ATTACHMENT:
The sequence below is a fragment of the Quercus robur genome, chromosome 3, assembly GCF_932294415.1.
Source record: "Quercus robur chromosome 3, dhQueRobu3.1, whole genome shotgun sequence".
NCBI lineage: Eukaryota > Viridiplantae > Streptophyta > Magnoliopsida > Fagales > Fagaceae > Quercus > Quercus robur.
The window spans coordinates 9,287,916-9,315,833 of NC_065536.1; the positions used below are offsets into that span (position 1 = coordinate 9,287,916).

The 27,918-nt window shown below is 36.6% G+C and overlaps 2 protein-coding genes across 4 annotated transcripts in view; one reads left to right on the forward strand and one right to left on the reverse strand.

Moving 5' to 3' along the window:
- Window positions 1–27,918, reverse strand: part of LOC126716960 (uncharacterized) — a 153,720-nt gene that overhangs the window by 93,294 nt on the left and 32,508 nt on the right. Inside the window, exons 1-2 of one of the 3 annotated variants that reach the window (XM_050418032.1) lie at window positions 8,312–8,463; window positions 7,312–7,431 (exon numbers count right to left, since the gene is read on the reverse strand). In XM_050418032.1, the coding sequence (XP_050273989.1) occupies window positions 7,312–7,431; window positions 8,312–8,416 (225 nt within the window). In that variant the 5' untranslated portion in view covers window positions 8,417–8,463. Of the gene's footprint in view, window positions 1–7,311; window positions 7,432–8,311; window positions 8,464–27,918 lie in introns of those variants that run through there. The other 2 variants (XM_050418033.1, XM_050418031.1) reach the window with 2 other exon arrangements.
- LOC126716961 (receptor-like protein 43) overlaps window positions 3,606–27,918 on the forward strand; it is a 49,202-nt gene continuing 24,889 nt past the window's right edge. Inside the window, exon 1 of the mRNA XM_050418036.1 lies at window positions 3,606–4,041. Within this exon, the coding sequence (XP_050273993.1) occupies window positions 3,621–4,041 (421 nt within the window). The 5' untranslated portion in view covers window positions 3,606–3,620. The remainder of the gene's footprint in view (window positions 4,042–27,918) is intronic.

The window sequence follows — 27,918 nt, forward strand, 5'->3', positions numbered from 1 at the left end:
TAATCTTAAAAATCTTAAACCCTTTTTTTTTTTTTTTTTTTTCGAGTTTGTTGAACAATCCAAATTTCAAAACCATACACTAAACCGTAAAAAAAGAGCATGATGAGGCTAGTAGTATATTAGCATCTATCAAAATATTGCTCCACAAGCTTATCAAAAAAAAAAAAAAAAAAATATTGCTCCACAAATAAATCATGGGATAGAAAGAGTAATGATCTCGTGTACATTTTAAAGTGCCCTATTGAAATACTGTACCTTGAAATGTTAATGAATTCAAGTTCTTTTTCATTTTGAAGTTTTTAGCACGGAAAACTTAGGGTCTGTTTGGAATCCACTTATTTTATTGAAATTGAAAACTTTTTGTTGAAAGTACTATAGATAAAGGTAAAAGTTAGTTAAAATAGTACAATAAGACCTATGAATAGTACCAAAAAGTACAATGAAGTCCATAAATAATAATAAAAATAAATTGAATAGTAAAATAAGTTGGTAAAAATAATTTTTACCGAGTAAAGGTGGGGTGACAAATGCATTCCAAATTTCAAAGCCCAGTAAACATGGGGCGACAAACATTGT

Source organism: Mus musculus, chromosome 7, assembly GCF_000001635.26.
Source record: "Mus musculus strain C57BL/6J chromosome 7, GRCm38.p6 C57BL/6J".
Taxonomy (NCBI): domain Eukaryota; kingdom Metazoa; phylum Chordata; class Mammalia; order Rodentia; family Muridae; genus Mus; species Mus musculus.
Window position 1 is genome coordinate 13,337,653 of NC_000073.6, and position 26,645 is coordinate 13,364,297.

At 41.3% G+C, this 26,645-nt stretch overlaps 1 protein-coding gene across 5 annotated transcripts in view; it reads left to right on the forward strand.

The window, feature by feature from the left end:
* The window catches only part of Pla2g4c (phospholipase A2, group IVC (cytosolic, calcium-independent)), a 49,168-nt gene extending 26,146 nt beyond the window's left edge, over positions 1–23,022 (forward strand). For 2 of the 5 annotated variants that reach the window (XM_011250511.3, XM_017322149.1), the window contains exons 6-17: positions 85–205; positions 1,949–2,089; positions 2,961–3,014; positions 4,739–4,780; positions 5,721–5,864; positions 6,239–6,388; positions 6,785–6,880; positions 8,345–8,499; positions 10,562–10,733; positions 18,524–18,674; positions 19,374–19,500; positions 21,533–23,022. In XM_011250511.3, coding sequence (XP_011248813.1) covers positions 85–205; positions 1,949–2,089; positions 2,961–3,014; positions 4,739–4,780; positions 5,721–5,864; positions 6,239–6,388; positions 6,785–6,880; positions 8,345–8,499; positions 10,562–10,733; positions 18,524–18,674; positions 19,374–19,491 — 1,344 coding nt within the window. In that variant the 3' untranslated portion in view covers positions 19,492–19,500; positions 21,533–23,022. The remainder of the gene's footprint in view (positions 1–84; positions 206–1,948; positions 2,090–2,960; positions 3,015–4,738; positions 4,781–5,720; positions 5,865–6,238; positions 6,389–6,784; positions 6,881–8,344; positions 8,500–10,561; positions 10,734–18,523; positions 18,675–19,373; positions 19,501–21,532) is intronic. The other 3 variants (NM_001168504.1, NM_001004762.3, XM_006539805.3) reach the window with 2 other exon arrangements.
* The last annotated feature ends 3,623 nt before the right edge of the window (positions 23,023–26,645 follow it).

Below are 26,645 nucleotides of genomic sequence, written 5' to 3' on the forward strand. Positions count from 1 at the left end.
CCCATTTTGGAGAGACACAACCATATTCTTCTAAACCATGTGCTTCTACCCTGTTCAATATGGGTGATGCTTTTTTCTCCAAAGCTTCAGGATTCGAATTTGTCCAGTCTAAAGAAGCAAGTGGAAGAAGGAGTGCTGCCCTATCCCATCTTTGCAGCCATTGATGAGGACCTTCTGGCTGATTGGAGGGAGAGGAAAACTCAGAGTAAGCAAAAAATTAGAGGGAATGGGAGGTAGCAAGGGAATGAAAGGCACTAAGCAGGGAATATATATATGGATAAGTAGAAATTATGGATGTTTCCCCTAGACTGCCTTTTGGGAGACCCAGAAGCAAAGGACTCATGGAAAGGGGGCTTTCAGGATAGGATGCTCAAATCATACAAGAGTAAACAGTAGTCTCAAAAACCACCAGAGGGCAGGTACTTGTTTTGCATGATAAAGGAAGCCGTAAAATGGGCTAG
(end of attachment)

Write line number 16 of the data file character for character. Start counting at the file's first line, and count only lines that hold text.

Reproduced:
The window, feature by feature from the left end: